NHS Scotland's January 2020 Funding Decisions

Nicky Broyd

February 18, 2019

Treatments for prostate cancer, multiple sclerosis, and lymphoma have been approved by the Scottish Medicines Consortium (SMC).

Prostate Cancer

Abiraterone acetate (Zytiga, Janssen-Cilag), in combination with androgen deprivation therapy, was approved to treat newly-diagnosed metastatic prostate cancer. This came after referral to the Patient and Clinician Engagement (PACE) scheme for rare and end of life conditions.

In a statement, SMC Chairman Dr Alan MacDonald said: "Through our PACE process, we heard how the symptoms of metastatic prostate cancer get worse as the disease progresses, placing a heavy burden on patients and carers who are already dealing with the knowledge that the condition is life limiting. Our decision on abiraterone acetate means there is now a further treatment option for patients and an alternative to early chemotherapy, which can help extend the amount of high quality time patients have."

Multiple Sclerosis

Ocrelizumab (Ocrevus, Roche) was approved through PACE as the first treatment for early primary progressive multiple sclerosis (PPMS).

Dr MacDonald said: "Participants in our PACE meeting for ocrelizumab told us that there are currently no treatments for those with primary progressive multiple sclerosis. Our decision on this medicine provides a treatment option that can delay the progression of disability, and we know it will be welcomed."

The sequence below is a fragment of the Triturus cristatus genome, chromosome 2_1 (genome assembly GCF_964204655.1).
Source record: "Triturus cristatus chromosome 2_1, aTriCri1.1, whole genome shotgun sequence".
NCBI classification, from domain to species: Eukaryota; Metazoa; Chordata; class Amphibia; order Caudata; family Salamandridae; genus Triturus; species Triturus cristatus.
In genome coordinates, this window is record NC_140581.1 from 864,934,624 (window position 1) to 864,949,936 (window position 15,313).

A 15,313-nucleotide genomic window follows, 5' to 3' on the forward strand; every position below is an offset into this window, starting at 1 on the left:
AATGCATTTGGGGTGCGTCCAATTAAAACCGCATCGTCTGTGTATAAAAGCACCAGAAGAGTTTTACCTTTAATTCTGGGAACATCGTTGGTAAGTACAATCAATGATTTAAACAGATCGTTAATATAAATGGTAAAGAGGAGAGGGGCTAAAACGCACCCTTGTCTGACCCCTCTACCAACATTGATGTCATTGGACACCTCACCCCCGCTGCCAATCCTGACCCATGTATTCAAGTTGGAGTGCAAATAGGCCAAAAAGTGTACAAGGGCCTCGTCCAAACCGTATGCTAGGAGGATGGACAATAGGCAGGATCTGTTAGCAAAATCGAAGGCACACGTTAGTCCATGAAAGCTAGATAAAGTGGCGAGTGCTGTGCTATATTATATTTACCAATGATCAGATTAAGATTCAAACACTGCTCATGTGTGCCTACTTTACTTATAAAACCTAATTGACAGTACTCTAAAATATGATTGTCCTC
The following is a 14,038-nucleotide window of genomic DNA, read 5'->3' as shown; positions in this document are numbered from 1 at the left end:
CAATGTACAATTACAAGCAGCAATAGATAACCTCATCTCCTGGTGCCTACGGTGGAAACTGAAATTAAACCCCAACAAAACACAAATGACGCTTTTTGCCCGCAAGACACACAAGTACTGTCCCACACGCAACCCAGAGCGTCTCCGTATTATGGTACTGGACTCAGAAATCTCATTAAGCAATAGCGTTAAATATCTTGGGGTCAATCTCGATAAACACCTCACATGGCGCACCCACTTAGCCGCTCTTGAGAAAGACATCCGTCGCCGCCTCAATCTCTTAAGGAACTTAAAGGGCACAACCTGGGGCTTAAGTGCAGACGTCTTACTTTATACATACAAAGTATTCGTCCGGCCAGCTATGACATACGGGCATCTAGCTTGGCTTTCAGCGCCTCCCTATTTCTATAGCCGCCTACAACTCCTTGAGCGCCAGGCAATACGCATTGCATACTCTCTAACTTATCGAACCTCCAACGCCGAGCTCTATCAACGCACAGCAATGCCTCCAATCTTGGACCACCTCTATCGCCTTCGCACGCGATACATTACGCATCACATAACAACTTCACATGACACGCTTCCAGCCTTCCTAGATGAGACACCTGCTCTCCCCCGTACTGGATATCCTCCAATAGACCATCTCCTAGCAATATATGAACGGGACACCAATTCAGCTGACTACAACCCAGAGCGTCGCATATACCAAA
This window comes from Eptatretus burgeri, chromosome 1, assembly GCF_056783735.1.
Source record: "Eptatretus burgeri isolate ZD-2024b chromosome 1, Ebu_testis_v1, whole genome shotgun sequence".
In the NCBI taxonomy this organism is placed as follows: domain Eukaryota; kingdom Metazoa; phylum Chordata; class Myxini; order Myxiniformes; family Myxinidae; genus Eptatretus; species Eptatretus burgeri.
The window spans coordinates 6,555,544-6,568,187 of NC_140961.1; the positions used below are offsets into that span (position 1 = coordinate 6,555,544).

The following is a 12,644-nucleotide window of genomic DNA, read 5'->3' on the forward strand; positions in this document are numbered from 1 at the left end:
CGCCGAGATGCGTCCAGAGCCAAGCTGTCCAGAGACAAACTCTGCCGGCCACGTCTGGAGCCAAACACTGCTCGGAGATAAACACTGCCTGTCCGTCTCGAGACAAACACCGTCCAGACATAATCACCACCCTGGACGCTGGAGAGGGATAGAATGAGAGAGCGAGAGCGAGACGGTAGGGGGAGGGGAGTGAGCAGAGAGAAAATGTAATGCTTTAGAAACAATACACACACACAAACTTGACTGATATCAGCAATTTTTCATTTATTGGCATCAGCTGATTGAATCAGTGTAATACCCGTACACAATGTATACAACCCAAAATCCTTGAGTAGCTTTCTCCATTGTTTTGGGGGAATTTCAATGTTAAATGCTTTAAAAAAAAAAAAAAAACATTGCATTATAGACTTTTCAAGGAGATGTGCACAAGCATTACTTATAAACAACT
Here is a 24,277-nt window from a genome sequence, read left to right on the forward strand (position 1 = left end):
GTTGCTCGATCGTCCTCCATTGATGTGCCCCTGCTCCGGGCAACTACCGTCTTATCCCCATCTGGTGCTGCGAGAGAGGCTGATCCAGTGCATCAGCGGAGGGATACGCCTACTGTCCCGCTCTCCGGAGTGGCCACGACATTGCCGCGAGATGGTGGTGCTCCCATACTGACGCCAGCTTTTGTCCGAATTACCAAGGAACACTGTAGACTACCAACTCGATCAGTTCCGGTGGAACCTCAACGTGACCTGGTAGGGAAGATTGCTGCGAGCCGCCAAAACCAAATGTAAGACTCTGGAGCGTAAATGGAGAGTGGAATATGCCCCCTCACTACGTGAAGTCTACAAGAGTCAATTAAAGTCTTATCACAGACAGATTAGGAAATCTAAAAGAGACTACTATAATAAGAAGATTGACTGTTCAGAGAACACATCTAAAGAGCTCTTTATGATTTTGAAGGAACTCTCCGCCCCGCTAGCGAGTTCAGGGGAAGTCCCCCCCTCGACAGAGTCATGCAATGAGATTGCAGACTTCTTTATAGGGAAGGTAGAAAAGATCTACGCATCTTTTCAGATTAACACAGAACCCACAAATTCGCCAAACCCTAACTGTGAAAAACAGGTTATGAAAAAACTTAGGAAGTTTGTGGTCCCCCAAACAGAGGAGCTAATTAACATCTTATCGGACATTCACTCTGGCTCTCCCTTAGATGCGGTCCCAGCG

T-cell Lymphoma (CTCL)

Brentuximab vedotin (Adcetris, Takeda) was approved to treat advanced cutaneous T-cell lymphoma (CTCL).

Dr MacDonald said: "Brentuximab vedotin offers a valuable treatment option for patients with cutaneous T-cell lymphoma who have had a limited response to other treatments, and for some may act as a bridge to potentially curative stem cell transplant."


Fremanezumab (Ajovy, Teva) was approved to help prevent migraine in adults who have at least 4 migraine days per month, and where previous treatments have not worked.

Dr MacDonald said: "From the evidence provided to us by patient groups, we know that our decision on fremanezumab will be welcomed by those suffering from migraine who have not responded to previous treatments."


Comments on Medscape are moderated and should be professional in tone and on topic. You must declare any conflicts of interest related to your comments and responses. Please see our Commenting Guide for further information. We reserve the right to remove posts at our sole discretion.
Post as: